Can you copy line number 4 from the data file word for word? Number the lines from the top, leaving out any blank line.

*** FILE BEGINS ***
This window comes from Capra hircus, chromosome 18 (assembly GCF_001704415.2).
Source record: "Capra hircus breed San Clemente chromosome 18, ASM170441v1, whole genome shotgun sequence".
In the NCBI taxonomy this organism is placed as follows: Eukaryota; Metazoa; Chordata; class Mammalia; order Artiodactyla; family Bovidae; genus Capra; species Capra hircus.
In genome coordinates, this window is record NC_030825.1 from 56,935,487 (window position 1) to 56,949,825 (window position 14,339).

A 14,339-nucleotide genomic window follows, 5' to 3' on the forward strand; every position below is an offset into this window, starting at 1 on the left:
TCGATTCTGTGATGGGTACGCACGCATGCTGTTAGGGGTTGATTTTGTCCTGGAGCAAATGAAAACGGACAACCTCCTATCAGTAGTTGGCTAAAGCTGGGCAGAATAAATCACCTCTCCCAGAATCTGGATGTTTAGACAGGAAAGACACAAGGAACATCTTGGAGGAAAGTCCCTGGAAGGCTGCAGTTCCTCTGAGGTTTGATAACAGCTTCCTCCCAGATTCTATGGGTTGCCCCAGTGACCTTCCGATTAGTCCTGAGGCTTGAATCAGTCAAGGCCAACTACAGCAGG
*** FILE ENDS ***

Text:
In genome coordinates, this window is record NC_030825.1 from 56,935,487 (window position 1) to 56,949,825 (window position 14,339).